How different cultures deal with failure and learn from it, is in many cases the key to success. Yet understanding failure, and the way it is perceived, is important when working in a cross-cultural environment. Different cultures have completely opposing attitudes to failure.
Plenty of famous entrepreneurs and public figures have found success because they have learned to stare failure in the face. Steve Jobs. Richard Branson. Walt Disney. J.K. Rowling, whose original Harry Potter manuscript was rejected 12 times. Henry Ford, who faced one disaster after another before the Ford Motor Company took off, famously said:
“Failure is simply an opportunity to begin again, this time more intelligently.”
In the USA, where risk and entrepreneurship are admired, and winners reap big financial rewards, failure is seen as a mere bump in the road to success. It is common in job interviews to invite candidates to talk about their experiences with failure and how they overcame it.
Yet in Japan, failing in a business venture can be fatal to a person’s professional reputation. An executive involved in a failed company may struggle to find another job. The chief executive of a failed enterprise is expected to apologize personally for letting people down. It would therefore be unwise to share stories of your business failures with Japanese colleagues in the hope of bonding over shared experiences. The most likely outcome would be a loss of face for you and great embarrassment for your colleagues.
Attitudes to failure in business are often related to a culture’s attitude to risk. In highly risk-averse cultures, for example, Germany, where the social fabric is held together by a series of rules and laws, and long-term security is prized, failure is seen as weak and inefficient. Great effort is taken to minimise its likelihood. According to a report by ARN, even Australians are regarded as conservative, both in business and as consumers. Combined this with a negative attitude to failure and you have a culture where entrepreneurship is not flourishing as it might.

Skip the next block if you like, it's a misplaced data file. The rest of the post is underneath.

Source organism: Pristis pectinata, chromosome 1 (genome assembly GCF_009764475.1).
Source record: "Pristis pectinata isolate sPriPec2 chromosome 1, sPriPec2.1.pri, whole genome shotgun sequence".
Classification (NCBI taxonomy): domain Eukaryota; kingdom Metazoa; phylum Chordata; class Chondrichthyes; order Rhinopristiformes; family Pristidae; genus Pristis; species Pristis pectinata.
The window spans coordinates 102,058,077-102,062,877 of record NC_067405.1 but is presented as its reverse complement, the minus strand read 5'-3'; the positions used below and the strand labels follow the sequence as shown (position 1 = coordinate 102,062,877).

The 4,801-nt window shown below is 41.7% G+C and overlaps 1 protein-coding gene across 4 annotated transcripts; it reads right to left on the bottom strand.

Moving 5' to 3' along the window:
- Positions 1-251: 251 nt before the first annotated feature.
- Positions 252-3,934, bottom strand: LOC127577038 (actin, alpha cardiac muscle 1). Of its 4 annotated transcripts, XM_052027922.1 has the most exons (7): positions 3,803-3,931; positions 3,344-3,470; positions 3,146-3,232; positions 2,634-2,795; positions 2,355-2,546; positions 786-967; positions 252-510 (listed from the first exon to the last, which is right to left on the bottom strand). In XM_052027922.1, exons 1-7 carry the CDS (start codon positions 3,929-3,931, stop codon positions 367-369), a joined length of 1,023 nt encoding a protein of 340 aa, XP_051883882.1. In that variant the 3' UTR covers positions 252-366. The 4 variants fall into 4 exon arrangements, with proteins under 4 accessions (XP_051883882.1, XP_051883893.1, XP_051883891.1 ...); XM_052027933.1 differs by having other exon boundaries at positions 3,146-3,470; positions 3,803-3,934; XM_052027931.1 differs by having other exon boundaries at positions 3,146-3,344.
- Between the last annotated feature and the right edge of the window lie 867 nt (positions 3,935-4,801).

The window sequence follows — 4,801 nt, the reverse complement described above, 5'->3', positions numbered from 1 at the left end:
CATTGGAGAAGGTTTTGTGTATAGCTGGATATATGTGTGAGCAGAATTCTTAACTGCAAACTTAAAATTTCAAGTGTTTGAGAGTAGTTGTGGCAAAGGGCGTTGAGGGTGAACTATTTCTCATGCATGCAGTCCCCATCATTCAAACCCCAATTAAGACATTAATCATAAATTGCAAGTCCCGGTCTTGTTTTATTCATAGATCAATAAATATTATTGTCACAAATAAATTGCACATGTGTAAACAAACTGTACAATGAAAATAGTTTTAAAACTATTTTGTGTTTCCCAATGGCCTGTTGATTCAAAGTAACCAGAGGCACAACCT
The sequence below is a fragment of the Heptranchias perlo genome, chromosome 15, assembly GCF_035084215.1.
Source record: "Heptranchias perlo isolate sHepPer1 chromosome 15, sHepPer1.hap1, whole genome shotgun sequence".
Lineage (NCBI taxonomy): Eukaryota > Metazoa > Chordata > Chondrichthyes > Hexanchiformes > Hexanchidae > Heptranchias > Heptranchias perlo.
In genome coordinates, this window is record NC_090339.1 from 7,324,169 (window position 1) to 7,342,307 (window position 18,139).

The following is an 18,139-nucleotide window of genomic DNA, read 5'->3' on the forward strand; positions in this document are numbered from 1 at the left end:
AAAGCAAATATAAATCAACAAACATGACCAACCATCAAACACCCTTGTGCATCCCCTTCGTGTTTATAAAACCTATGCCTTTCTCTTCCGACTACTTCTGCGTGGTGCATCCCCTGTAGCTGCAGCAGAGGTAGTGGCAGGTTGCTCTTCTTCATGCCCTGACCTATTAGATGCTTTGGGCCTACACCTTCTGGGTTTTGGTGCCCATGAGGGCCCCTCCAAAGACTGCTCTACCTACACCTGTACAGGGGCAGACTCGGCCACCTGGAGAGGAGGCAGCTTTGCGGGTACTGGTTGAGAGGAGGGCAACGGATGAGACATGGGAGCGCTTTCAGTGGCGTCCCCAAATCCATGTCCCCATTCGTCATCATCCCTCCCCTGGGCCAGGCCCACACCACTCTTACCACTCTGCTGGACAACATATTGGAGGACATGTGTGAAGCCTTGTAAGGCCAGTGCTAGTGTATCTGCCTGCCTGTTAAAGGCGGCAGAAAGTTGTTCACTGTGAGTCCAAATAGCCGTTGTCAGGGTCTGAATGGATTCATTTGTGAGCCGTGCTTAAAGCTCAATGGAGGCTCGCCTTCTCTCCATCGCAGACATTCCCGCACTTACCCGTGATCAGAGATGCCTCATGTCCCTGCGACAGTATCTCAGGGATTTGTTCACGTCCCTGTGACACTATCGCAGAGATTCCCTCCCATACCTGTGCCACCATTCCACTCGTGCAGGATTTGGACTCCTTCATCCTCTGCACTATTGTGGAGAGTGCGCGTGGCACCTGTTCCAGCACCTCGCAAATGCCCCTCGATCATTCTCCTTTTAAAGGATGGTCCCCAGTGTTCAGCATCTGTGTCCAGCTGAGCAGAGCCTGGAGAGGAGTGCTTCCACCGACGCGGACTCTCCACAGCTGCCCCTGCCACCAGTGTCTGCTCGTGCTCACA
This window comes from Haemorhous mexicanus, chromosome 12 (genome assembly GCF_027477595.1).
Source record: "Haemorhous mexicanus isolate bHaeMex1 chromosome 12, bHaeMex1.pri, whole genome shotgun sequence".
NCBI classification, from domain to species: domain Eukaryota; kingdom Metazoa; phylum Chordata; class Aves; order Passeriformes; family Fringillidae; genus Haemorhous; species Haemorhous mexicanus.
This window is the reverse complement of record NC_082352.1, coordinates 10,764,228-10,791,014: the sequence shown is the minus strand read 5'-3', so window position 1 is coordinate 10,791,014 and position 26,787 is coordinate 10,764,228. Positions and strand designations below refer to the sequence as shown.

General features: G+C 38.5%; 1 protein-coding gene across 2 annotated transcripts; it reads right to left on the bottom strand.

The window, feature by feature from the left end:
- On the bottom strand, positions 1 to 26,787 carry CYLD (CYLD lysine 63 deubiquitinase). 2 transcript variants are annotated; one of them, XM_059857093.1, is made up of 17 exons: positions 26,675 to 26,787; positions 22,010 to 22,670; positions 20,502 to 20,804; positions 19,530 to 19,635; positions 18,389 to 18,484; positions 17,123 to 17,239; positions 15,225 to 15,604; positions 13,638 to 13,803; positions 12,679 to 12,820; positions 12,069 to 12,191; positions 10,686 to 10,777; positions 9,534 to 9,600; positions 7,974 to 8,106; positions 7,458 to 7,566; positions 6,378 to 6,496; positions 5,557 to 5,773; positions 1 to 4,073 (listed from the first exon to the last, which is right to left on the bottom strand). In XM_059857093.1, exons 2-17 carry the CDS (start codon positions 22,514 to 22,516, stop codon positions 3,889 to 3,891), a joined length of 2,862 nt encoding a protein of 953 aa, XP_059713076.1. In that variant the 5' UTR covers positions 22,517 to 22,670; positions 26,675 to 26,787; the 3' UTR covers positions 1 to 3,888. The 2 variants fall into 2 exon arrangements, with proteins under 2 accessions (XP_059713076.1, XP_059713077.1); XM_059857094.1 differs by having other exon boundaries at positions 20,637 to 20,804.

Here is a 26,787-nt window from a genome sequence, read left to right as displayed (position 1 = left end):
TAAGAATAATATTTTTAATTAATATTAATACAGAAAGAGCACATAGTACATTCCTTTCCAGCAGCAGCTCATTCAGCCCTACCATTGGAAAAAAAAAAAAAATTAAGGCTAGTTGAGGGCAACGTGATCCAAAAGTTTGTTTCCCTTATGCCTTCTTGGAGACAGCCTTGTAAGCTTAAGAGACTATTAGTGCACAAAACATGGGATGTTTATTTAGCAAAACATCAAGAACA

Islamic cultures, very broadly speaking, are likely to be less tolerant of failure. In a world where personal contacts and relationships take precedence over business with strangers; where maintaining harmony and face are crucial; and where strict hierarchy, risk aversion and fatalism are commonplace, there is little room for experimentation and failure. The more conservative the culture, the less tolerance for failure. Saudi Arabia, for example, is not known for its entrepreneurial spirit.
But there are some surprises around the world. According to Arabian Business, the multicultural United Arab Emirates is a society increasingly open to encouraging entrepreneurs – which might suggest that attitudes towards failure are mellowing.
India, too, is fast emerging as a country of opportunists and entrepreneurs. India’s education system does not necessarily foster the lateral thinking, imagination and self-motivation required to be an entrepreneur and failure, historically, is seen as a disaster, even affecting an individual’s family name and marriage prospects. But according to Reuters, India’s technology boom, fuelled by the availability of venture capital cash and a ‘Silicon Valley’ mentality, is dramatically changing attitudes to failure.
Ironically, it was in a Latin culture, where there is little tolerance for failure and the loss of face it brings, that a global movement was launched in 2012. In Mexico, where 75% of start-ups close after two years, a group of friends, all of whom had experienced failure in business at some point, founded F.U.N., a series of events that has now spread to 100 cities worldwide, at which business people stand up and talk frankly about their failures, followed by a Q&A. Worldwide, 10,000 people attend these events every month.
F.U.N.’s offshoot, The Failure Institute, is a research arm that aims to break the taboos of business failure and investigate exactly why businesses fail in the first place.
“Perhaps part of the reason why an entrepreneur doesn’t achieve definitive success has to do with not learning how to overcome failure,” its downloadable book concludes “The way that societies integrate and face failure is one of the distinguishing factors between successful entrepreneurial cultures – and those that only try to be successful.”